In this week’s episode, IRA Financial’s Adam Bergman Esq. answers questions about investing with a Roth IRA when you have a 401(k) plan, an in-kind distribution of an apartment building and the chances of raising the RMD age again.
Question 1 from Joseph Z in Midland, TX: Hi Adam – thanks for doing the year-end webinar. If I work full time and participate in my employer’s 401(k) plan can I still do a Roth IRA to buy Bitcoin?
For obvious reasons, you cannot invest in Bitcoin with your workplace plan because of the inherit risk. In fact, you can’t invest in any alternative assets, like real estate, either. You have a select menu of investment types, all of the traditional variety. Therefore, if you want to invest in Bitcoin, you need to look outside of that plan.
However, nothing is stopping you from opening a Roth IRA, unless you earn too much money. If you earn more than the annual limits set forth by the IRS each year, you cannot directly contribute to a Roth IRA. However, you can do a backdoor Roth. You do this by contributing to a traditional (pre-tax) plan and then converting it to a Roth. Obviously, you will pay taxes on the amount you convert.
The last thing to consider if where you open up the IRA. Most banks and regular financial institutions will limit what you can invest in. Therefore, make sure you find the right custodian for your IRA, such as IRA Financial Trust, that allows for Bitcoin investments. Only then, can you use your Roth IRA for Bitcoin.
Question 2 from Vivian V in Miami, FL: Great webinar – thanks so much Adam. I want to take an in-kind distribution of an apartment I own in my 401(k) plan. Can you just go through the procedures?
No mater what you invest in with your retirement funds, you can always take an “in-kind” distribution. If you own a house in your 401(k), or in Vivian’s case, an apartment building, you can distribute it from the plan to yourself.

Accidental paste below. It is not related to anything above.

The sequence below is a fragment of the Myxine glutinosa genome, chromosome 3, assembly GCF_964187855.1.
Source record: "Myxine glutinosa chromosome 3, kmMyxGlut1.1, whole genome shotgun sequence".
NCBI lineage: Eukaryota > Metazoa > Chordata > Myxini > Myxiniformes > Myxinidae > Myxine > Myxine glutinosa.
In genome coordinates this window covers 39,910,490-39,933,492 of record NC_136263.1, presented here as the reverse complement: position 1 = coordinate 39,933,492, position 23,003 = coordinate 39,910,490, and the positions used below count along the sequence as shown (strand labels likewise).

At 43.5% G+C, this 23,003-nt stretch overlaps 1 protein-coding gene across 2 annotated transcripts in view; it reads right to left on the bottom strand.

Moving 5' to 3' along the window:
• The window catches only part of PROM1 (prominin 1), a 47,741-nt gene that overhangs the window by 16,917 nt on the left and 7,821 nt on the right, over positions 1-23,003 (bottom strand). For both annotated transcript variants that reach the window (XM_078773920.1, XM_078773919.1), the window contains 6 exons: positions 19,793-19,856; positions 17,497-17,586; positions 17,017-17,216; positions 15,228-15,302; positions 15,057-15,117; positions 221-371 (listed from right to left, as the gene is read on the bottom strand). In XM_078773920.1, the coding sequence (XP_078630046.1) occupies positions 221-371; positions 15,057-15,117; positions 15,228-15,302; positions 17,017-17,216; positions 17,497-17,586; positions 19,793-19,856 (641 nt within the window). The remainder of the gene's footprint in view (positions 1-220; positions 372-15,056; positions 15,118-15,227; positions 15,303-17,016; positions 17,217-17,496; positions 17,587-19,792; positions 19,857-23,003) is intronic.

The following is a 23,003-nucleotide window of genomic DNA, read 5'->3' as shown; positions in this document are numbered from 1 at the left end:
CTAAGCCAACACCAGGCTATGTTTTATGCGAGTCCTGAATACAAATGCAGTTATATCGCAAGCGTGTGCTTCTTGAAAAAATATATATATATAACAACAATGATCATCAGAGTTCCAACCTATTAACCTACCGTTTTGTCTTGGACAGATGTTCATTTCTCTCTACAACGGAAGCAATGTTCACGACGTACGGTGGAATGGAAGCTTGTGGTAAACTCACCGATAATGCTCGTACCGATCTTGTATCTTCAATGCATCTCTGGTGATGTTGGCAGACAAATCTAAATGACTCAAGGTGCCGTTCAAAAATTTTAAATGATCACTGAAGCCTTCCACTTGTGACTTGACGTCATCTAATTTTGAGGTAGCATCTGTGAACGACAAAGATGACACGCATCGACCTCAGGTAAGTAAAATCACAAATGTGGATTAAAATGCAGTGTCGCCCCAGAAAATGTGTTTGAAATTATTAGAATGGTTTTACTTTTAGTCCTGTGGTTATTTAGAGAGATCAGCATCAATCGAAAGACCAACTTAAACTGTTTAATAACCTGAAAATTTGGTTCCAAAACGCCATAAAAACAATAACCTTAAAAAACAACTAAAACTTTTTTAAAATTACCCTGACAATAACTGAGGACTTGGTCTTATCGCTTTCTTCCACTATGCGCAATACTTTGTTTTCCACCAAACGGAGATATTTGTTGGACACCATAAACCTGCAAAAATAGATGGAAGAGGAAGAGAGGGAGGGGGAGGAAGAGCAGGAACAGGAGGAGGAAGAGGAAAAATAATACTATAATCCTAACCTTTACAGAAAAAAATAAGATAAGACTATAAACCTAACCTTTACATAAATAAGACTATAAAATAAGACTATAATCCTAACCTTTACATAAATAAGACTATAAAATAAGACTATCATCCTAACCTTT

First, you need to get the building appraised to place a value on the asset you wish to distribute from your 401(k). Once that is done, you can “quick claim” it, to move it from your 401(k) plan to your personal name. You will then have to 1099 the amount that the building was valued at. That amount will be added to your 1040 and taxes will need to be satisfied.
One thing to keep in mind is when you decide on the distribution. In Vivian’s case, she was wondering about doing this in December. As Mr. Bergman advises, she could wait until the new year to worry about the tax bill, since those won’t come due until the following April. If done in December, you only have a few months until you file your taxes.
Question 3 from David T in Sioux City, IA: The Secure Act 2.0 includes a provision of moving the RMD age to 75 – what are the chances that gets passed? Thanks again for doing the year-end tax planning webinar.
One of the key components of the original SECURE Act of 2019, was pushing back the age for which you must start withdrawing from most retirement plans from age 70 1/2 to 72. That gave Americans an extra 18 months to enjoy the tax benefits of saving in a retirement plan. The new SECURE Act 2.0, wants to go even further and push it to age 75. After all, people are living longer and should have extra time to save for retirement.
Of course, Mr. Bergman is keen on this idea. We all eventually have to receive a visit from the tax man, but allowing Americans to save longer and push required distributions further down the line is a big plus. Obviously, if you need money from the plan, you can take it whenever you want. But the choice should be yours for as long as possible.
AdMail – Keep it Coming
We hope you enjoyed the latest episode of AdMail. Mr. Bergman will continue to respond to questions each week so long there is a demand for them! If you have any questions for him, email him at [email protected].
As with his other podcasts, you can check out AdMail on SoundCloud. Be sure to subscribe to know when the next one pops up! Thanks for listening and have a great day, Self-Directed Nation!